Sandra Fiser | 6/23/2005 11:49:40 PM
One of the most important roles parents and caregivers serve is to ensure that the children entrusted to them thrive in healthy and safe environments, stresses LSU AgCenter child-care associate Cheri Gioe.
Gioe points out that Louisiana actually has legislation to ensure children have the opportunity to grow and learn in healthy and safe environments, as well.
"There are statutes to ensure for the safety and well-being of all children attending child-care programs," Gioe said, adding that many of the regulations are in the minimum standards for licensed day care facilities. "Such regulations are overseen by the Louisiana Department of Social Services and are contained in the minimum standards for Class A Child Day Care facilities."
The practices and policies to ensure healthy children included in those standards include:
–Daily Health Checks. Child-care providers are supposed to visually check children daily for bumps, bruises, rashes and so forth. Should a child exhibit any signs or symptoms, these must be documented.
–Hand Washing. Hand washing is one of the easiest ways to prevent the spread of contagious diseases. Child-care providers are required to wash hands prior to handling food, changing diapers or dispensing medicines. They also must wash hands after changing diapers or wiping children’s noses or mouths.
–Immunizations. The Louisiana Department of Health and Hospitals requires child-care programs to keep records on childhood immunizations of the children in their care. For children to enroll in a child-care program or continue enrollment, it is mandatory that their immunizations be kept current.
–Illness Policies. Child-care programs must have policies pertaining to illnesses. These policies are mandated by the Louisiana Department of Social Services in an effort to prevent the spread of contagious illnesses and protect the children enrolled in child-care programs.
–Sanitizing. It is mandatory that child-care providers sanitize surfaces where children have their diapers changed and surfaces where children are served food or eat. A solution of bleach and water is recommended and must be mixed daily to ensure antibacterial properties.
–Gloves. It is required that child-care providers wear gloves when serving food or changing diapers. Gloves must be changed between diaper changes.
–Sleeping Arrangements. Cots, mats and cribs must be at least 18 inches apart while children are sleeping. In addition, children should be placed head to toe.
Among the practices and policies included in the minimum standards to ensure child safety are:
–CPR. At least 50 percent of the child-care center staff present during operating hours at the center must be certified in infant/child/adult CPR.
–First Aid. During operating hours, 50 percent of the child-care center staff must be certified in first aid.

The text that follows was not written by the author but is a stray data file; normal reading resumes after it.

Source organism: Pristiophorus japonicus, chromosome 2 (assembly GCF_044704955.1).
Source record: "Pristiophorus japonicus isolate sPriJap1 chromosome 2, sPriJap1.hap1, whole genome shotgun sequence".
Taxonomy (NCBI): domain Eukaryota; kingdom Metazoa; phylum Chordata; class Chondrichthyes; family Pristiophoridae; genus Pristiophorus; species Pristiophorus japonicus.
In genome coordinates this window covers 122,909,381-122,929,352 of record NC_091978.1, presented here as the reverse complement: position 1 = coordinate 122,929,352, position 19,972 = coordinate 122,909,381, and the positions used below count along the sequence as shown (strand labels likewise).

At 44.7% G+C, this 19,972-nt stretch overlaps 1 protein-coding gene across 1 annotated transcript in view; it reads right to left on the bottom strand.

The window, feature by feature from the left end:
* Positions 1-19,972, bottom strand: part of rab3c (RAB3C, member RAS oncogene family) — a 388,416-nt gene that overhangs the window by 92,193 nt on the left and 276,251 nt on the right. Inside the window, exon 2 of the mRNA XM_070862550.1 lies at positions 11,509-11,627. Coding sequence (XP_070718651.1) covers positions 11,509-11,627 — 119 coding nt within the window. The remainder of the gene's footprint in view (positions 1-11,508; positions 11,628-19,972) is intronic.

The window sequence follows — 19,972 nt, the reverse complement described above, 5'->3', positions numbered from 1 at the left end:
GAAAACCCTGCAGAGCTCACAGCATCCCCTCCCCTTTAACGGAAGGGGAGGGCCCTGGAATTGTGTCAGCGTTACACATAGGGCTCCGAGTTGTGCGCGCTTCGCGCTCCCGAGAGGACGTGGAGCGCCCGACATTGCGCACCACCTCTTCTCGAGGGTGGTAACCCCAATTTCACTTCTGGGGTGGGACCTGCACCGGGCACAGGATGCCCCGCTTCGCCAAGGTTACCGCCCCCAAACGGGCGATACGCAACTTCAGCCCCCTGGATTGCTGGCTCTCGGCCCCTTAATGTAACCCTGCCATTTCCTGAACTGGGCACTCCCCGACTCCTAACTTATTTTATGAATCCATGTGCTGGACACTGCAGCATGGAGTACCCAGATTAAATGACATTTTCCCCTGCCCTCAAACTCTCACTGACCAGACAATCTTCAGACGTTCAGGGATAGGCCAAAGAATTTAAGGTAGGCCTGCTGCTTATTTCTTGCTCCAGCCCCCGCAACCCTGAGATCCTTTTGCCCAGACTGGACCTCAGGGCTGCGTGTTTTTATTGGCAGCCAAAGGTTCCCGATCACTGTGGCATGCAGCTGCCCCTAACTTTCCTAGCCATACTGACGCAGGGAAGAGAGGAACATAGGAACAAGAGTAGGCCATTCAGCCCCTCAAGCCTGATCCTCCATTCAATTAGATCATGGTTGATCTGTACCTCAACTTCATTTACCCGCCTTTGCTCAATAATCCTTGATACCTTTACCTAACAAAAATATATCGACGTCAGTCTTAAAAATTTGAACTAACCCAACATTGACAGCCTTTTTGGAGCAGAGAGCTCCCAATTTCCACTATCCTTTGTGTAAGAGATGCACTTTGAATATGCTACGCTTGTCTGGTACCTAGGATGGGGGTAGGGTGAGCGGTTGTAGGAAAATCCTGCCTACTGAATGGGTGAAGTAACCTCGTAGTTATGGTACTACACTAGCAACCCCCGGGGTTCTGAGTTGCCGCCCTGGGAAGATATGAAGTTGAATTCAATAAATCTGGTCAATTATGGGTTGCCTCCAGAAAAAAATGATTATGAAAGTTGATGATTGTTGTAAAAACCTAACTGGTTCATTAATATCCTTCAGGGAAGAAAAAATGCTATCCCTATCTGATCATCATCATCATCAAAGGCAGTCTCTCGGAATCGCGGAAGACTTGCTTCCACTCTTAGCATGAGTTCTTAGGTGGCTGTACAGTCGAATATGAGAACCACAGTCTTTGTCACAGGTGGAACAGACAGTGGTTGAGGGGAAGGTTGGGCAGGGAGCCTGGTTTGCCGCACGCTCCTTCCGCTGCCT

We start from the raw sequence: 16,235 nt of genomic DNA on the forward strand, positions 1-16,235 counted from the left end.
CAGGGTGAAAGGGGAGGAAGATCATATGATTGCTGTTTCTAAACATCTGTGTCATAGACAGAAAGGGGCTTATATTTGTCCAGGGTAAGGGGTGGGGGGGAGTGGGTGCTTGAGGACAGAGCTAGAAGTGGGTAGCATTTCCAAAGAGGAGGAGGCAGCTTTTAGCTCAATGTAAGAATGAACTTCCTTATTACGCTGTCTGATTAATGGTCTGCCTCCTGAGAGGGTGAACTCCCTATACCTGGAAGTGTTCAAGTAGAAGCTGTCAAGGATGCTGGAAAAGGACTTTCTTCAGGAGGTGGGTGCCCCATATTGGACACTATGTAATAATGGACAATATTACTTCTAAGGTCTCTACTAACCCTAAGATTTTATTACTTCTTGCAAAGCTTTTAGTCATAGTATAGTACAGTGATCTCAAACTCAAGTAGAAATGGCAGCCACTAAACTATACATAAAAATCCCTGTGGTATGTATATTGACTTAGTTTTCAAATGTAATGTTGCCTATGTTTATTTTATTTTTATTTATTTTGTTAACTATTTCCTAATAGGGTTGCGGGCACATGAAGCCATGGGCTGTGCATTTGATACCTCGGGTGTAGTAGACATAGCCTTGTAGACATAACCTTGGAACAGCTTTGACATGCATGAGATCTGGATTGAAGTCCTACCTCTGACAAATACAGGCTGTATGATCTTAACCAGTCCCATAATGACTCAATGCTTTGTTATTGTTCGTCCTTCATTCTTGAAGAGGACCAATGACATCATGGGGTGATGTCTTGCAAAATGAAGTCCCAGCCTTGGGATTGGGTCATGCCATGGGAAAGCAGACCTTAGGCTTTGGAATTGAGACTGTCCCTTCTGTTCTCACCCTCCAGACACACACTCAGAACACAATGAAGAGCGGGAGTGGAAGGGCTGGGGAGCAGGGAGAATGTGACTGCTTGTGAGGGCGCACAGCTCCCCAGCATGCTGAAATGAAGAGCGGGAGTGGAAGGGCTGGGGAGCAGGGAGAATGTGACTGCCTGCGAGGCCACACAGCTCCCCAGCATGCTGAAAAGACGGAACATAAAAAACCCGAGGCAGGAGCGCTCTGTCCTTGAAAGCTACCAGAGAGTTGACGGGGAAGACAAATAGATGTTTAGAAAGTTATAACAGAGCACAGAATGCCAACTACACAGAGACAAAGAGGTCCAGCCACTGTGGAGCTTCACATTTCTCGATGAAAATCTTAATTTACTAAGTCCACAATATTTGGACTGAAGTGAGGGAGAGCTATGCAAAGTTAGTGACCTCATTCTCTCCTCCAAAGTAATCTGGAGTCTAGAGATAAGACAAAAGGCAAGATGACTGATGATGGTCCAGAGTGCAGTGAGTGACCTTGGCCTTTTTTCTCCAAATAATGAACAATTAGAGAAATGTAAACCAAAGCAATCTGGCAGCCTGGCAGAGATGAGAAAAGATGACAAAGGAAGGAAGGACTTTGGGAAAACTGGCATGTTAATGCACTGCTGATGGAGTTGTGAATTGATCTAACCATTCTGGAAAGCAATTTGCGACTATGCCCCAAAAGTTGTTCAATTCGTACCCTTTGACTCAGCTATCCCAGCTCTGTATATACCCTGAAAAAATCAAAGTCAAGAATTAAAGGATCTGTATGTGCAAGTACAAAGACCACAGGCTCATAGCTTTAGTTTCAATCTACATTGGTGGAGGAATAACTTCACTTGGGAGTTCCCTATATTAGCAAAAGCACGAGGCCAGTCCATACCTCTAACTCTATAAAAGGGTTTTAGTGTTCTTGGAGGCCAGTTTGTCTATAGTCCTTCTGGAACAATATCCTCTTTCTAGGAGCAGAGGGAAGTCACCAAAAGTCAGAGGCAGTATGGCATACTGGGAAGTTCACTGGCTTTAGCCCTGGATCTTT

–Food Safety. Class A child-care programs must serve meals and snacks. Frozen foods must be kept below 30 degrees at all times. Refrigerated foods must be kept at a temperature of 34-36 degrees. Dishes must be washed in a three-compartment sink, with one compartment containing bleach water – or they must be washed in a dishwasher with water hotter than 180 degrees. In addition, kitchen employees must practice general safe food handling procedures by following the three Cs – Cool It, Clean It, Cook It.
–Drawstrings. It is requested of parents not send children to school with items of clothing containing drawstrings, since those may pose a choking hazard.
–Cribs. Cribs must be placed at least 18 inches apart and have slats that are no more than 2.375 inches apart. In addition, children should be placed in the cribs on their backs. Mattresses and bedding also should fit snugly to prevent suffocation.
–Safety Gates. Child-care employees must ensure that safety gates are installed appropriately and used to keep children away from potentially dangerous situations. Accordion style safety gates are prohibited.
–Locked Cabinets. Cabinets containing medications, cleaning supplies, air fresheners or any hazardous chemical must be kept locked.
–Recalled Products. All child-care programs are required by the state Attorney General’s Office to keep track of recalled products.
–Outlets/Cords. All electrical outlets must be covered and cords secured.
–First-aid Supplies. Child-care programs must have first-aid supplies readily available on site and in all vehicles.
–Fire Drills. All child-care programs are required to conduct emergency drills monthly. At least two drills per year must be conducted during rest time.
The LSU AgCenter’s "Be Child Care Aware!" educational program is designed to educate parents and child-care providers about quality child care. It is funded, in part, through a contract with the Louisiana Department of Social Services’ Office of Family Support.